WAIC 2020 | Here’s how Singapore turns AI research into real-world ‘smart city’ tech

By Suzanne Loo

Experts explained how Singapore is using AI to make the nation smarter at today’s World Artificial Intelligence Conference (WAIC). It was the first time the annual event focused on the city-state, with a special WAIC Singapore stage.

Here’s what happened in the six sessions:

1. Singapore’s national AI strategy

Singapore’s big push into AI is driven in large part by the government, which has made developing and using AI technology a core part of its strategy for the years ahead.

Chng Zhenzhi, director of the National AI Office within Singapore’s Smart Nation and Digital Government bureau, said the goal is for AI to “solve real-world problems.”

She added, “Our goal is to harness the potential of AI to create social and economic value,” which means focusing on what’s needed, what’s practical, what’s ethical, and avoiding technology for its own sake.

Chng Zhenzhi in her online keynote for WAIC 2020 (Image credit: WAIC)

There are three pillars to this very practical strategy: digital economy, digital government, and digital society.

Singapore has outlined five projects where AI-related technology will be put to use, Chng explained:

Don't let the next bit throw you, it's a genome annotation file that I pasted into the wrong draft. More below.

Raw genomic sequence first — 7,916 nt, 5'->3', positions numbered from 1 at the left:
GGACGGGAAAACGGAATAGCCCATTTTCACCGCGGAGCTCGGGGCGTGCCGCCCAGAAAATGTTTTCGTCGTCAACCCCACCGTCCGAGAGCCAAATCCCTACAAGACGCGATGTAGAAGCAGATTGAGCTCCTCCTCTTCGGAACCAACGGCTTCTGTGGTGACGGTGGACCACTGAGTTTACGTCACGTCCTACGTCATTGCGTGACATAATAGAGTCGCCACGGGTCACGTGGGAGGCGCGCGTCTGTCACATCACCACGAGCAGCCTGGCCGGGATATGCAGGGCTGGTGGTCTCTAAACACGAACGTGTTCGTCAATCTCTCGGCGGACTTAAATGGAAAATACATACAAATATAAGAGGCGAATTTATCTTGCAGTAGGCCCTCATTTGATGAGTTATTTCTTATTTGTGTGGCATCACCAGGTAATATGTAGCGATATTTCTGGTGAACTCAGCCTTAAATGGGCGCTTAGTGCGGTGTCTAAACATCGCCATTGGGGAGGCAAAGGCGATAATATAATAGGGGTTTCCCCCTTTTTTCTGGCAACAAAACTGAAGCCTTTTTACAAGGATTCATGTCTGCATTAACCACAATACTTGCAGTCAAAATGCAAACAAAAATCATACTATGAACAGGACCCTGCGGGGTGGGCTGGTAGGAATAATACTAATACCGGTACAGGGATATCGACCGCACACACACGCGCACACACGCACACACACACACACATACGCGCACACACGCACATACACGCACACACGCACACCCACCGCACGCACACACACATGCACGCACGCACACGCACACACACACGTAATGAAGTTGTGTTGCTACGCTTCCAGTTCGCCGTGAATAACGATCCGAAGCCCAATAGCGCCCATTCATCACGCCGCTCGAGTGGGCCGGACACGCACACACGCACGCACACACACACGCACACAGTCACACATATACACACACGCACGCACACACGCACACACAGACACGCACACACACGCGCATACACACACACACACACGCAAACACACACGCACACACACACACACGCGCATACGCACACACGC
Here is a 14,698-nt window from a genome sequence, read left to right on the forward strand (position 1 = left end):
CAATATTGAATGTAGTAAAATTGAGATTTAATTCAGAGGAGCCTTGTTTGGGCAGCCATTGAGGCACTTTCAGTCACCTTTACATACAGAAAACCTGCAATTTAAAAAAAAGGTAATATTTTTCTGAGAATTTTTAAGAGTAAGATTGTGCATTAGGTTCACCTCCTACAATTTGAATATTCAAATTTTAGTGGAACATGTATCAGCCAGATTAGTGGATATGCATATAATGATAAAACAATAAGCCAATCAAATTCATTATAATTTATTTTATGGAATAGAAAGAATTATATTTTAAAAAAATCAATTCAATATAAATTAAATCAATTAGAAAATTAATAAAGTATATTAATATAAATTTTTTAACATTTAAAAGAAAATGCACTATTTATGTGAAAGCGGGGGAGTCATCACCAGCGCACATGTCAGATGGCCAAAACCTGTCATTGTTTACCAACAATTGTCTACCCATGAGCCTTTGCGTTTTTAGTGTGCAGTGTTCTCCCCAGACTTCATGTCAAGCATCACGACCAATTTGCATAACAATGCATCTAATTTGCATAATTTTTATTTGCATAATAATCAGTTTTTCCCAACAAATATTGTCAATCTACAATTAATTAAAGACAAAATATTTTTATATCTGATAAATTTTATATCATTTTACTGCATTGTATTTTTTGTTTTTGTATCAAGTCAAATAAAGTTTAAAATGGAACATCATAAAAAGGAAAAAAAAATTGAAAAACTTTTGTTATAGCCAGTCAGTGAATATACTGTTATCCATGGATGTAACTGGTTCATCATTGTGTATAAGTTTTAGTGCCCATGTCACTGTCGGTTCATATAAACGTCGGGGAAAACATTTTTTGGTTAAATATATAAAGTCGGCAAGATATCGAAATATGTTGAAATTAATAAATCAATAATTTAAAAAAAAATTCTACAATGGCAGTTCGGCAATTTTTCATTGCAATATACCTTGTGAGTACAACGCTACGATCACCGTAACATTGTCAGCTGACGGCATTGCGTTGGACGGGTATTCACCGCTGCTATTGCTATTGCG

1. Logistics: e.g. intelligent freight planning
2. Municipal services: e.g. a chatbot for reporting local issues
3. Healthcare: applications include personalized risk scores to help with early detection
4. Education: e.g. creating personal syllabi personalized to each child’s strengths
5. Border clearance: e.g. supporting completely automated immigration points

So far, Singapore has committed around $360 million to AI-related research. The next steps will include forming public-private partnerships so that the new, people-oriented AI technologies can be commercialized, Chng said.

2. AI research meets reality

Next up was Li Xiaoli, principal scientist and head of machine intellection at Singapore’s government-funded Agency for Science, Technology and Research (A*STAR). The organization was formed to figure out how exactly all those concepts and real-life needs can be transformed into working tech.

Of A*STAR’s 4,000 engineers and support staff, Li’s team of 120 are dedicated AI and data scientists. They have already set up 10 joint labs in partnership with other government agencies as well as major corporations such as KPMG, DBS, and Singapore Airlines.

Li gave the example of procurement fraud, a major issue for the tax department. With AI, his lab has been able to build what he calls an anomaly detection engine that can assemble a “suspicion ranking” on procurement deals so that auditors can prioritize which ones to check.

It saves time, reduces costs, and increases auditor productivity, he added.

Li Xiaoli in his keynote for WAIC 2020